The Environmental Protection Agency predicts that extreme weather events will become more frequent and more intense with human-induced climate change. As vital hubs of knowledge and innovation, universities have a responsibility to lead by example and reduce their carbon footprint.
This was the sentiment shared at an October 7 town hall led by Suzanne Musho, AIA, NCARB, New York Tech vice president and chief architect for real estate development and sustainable capital planning.
Musho’s virtual presentation highlighted environmentally conscious plans for the New York City and Long Island campuses, calling upon students, faculty, and staff to share ideas for a more sustainable future. “This is really also a call to action and a request for involvement from all of you,” she said.
Anoushka Guha, president of the Long Island campus Student Government Association (SGA) and Life Sciences, B.S./Osteopathic Medicine, D.O. student, welcomed attendees. In her remarks, she stressed the need to “preserve natural resources for generations to come.”
Musho then began an enthusiastic discussion about the institution’s three-year sustainability action plan and various grassroots initiatives aimed at helping individuals to make “greener” decisions. As she noted, many of these goals are aligned with the New York State Energy Plan, which aims for renewable energy to provide 70 percent of the state’s electricity consumption by 2030.
In an effort to reduce fossil fuel dependence and reinforce energy resilience on the Long Island campus, New York Tech will explore the possibility of a geothermal well system and study electrical power resilience. Musho also relayed plans to “re-energize existing solar arrays,” including those at Anna Rubin Hall and Green Lodge on the Long Island campus, noting that additional solar opportunities may be available at both New York campuses.
According to Musho, recent campus projects in Long Island and New York City also support conservation efforts, as building upgrades have focused on enhancements to existing structures vs. new construction, which tends to demand more resources. Moving forward, Musho will aim for all new building projects to follow Leadership in Energy and Environmental Design (LEED) standards, a rating system that encourages sustainable design practices through rigorous green building criteria. To further conserve water, she will also explore the possibility of rehabilitating the Long Island campus water treatment plant to supply irrigation systems with the plant’s treated effluent.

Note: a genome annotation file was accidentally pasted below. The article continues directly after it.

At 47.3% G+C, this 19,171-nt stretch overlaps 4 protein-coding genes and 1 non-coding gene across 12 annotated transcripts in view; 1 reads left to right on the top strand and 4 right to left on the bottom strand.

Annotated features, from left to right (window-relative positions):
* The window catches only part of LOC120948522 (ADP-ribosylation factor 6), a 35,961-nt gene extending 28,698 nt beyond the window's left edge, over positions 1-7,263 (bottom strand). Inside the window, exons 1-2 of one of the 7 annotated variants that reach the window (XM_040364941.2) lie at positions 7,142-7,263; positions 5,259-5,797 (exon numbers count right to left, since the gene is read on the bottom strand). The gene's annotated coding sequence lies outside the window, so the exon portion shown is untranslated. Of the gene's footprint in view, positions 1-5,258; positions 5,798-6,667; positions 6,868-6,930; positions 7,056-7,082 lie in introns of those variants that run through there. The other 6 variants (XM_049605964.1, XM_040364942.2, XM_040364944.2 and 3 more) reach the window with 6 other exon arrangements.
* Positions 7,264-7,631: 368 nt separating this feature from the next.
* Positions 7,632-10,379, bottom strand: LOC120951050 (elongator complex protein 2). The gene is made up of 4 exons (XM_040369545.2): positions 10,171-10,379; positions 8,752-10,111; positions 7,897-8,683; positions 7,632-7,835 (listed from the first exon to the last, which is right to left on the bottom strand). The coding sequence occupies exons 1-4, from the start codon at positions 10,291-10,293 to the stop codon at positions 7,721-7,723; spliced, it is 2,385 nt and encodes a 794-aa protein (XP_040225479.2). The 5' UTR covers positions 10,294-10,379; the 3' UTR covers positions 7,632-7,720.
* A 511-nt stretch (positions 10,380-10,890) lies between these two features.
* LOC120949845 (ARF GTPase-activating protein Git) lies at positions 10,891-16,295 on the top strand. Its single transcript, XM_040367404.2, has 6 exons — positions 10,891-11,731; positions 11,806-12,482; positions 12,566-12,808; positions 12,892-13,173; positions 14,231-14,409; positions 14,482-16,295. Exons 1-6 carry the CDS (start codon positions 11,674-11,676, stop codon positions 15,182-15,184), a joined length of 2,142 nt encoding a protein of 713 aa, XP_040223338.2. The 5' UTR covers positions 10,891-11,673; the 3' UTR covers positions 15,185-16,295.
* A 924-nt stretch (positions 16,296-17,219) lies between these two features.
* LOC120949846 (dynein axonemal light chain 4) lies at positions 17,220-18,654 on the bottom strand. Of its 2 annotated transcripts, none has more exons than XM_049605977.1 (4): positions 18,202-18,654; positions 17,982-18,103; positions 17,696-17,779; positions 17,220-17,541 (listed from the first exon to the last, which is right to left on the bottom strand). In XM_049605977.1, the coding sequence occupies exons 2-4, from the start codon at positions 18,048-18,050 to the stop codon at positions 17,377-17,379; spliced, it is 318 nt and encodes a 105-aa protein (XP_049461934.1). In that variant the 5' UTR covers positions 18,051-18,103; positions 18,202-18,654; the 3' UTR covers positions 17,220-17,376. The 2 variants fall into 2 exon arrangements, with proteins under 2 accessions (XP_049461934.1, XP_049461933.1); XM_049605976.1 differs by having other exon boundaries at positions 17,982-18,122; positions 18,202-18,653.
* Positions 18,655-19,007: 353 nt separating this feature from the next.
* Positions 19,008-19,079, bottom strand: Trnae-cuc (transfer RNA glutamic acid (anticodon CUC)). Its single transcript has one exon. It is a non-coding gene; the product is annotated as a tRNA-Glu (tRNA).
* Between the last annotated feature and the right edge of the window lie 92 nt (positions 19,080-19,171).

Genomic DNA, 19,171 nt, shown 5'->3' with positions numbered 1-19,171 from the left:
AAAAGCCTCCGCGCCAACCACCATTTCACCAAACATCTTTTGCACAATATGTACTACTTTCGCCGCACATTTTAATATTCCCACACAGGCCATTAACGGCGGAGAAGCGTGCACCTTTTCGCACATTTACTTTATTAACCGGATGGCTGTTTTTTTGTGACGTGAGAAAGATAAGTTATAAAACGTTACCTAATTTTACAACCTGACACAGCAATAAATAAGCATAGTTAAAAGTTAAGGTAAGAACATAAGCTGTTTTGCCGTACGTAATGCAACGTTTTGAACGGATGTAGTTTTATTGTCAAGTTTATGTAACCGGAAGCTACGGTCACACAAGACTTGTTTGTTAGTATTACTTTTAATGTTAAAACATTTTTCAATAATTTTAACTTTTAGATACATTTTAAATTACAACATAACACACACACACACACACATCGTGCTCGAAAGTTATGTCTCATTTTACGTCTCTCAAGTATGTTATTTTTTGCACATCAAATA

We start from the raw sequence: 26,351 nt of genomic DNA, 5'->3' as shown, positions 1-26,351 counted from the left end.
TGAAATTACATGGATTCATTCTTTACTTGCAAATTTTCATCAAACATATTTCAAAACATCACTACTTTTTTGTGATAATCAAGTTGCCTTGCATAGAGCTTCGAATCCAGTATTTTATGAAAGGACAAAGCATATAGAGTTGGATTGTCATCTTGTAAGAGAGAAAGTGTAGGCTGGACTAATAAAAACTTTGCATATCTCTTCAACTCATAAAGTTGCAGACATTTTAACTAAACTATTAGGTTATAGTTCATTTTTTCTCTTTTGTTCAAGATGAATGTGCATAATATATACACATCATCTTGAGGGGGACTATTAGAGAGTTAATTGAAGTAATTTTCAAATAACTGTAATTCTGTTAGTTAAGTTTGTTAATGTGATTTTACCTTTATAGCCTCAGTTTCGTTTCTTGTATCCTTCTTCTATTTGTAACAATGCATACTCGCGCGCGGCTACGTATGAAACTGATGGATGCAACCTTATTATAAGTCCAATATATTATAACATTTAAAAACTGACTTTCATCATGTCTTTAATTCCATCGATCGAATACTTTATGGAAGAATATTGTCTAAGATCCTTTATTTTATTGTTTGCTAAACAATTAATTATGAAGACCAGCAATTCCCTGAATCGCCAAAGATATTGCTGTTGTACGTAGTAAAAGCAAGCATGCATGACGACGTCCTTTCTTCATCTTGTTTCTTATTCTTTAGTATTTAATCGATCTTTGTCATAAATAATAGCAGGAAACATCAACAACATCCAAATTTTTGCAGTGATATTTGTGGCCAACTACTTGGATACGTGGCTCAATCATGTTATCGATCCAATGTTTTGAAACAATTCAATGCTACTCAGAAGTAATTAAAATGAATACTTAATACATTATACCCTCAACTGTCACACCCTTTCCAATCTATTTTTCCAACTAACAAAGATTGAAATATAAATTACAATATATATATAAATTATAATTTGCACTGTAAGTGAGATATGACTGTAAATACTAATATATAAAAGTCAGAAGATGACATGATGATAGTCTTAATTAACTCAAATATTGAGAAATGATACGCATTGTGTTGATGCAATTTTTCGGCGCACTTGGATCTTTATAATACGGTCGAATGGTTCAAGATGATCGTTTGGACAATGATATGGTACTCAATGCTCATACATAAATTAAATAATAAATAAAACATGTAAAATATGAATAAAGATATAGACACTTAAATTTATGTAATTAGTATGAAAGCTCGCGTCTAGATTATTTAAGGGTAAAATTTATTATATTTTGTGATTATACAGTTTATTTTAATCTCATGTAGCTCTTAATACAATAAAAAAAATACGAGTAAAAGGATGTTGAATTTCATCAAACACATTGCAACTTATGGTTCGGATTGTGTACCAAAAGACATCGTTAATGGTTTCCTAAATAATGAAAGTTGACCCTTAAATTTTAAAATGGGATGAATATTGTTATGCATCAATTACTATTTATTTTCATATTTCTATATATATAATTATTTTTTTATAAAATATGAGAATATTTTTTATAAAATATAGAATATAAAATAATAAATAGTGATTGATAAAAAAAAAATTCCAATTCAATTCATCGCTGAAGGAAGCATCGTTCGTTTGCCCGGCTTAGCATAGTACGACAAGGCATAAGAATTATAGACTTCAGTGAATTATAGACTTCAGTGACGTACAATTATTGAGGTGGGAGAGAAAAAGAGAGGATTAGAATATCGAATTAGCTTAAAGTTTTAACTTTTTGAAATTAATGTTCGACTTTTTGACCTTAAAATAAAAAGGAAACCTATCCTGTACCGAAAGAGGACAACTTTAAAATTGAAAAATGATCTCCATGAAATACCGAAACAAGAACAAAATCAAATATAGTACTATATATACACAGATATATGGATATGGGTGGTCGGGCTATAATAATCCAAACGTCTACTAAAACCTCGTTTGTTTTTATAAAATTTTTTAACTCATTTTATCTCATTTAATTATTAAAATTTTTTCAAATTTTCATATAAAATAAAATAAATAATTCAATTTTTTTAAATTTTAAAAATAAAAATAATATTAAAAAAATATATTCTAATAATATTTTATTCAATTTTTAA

When remnants of Hurricane Ida brought heavy rain and flooding to the tri-state area, New York’s coastal communities realized, firsthand, the growing impact of climate change. Given this, Musho’s team is actively taking measures to help ensure that the New York campuses are prepared for future storms. These include assessing campus locations for flood vulnerability, exploring opportunities to install flood barriers, and other preventative measures.
Studies have shown that when individuals feel more connected to nature, they are more likely to make choices that benefit the environment. In this spirit, Musho encouraged members of the New York Tech community to forge their own connection with nature through the university’s new and forthcoming grassroots initiatives. On Long Island, these will include an on-campus bike share program (“rolling out” soon), continued forest therapy walks, and future landscaping enhancements near the Healing Path and Serota Pond. Musho also hopes to hold exhibits featuring nature-inspired artwork at both New York campuses.
New York City students, faculty, and staff were encouraged to take advantage of the campus’s close proximity to city bike-share rentals, Central Park, and mass transportation. Similarly, as Musho noted, New York Tech-Vancouver also provides bike storage and is conveniently located near mass transit stations, including bus and metro lines. Using public transportation is one of the most effective ways that individuals can act sustainably, with benefits far exceeding other everyday energy-saving activities like using energy-efficient light bulbs and appliances.
There are also opportunities for NYITCOM-Arkansas to serve as an environmental steward within the local community, particularly as a source of potable water (treated drinking water), which can become scarce following a natural disaster. Given this, Musho recently presented water conservation strategies to Arkansas leaders at a regional conference on water stewardship and emergency preparedness.
Getting the Community Involved
In fielding questions, Musho noted that she would like to see a quarterly sustainability summit in which invited guests speak to students, faculty, and staff on various environmental topics. She also tasked students with forming their own sustainability committee to improve on-campus recycling options, implement composting initiatives, and brainstorm ways to reduce the consumption of single-use plastics.
In closing, Pratt stated, “It’s really reassuring to hear about the ways that New York Tech has engaged in efforts to address the impact of climate change on our campuses…we’re the next generation, so it’s definitely something we need to look out for.”
Watch the October 7 presentation.
This event was sponsored by the Office of Student Engagement and Development, the Office of Real Estate Development and Sustainable Capital Planning, the Long Island and New York City Student Government Associations, and the NYITCOM Sustainability Committee.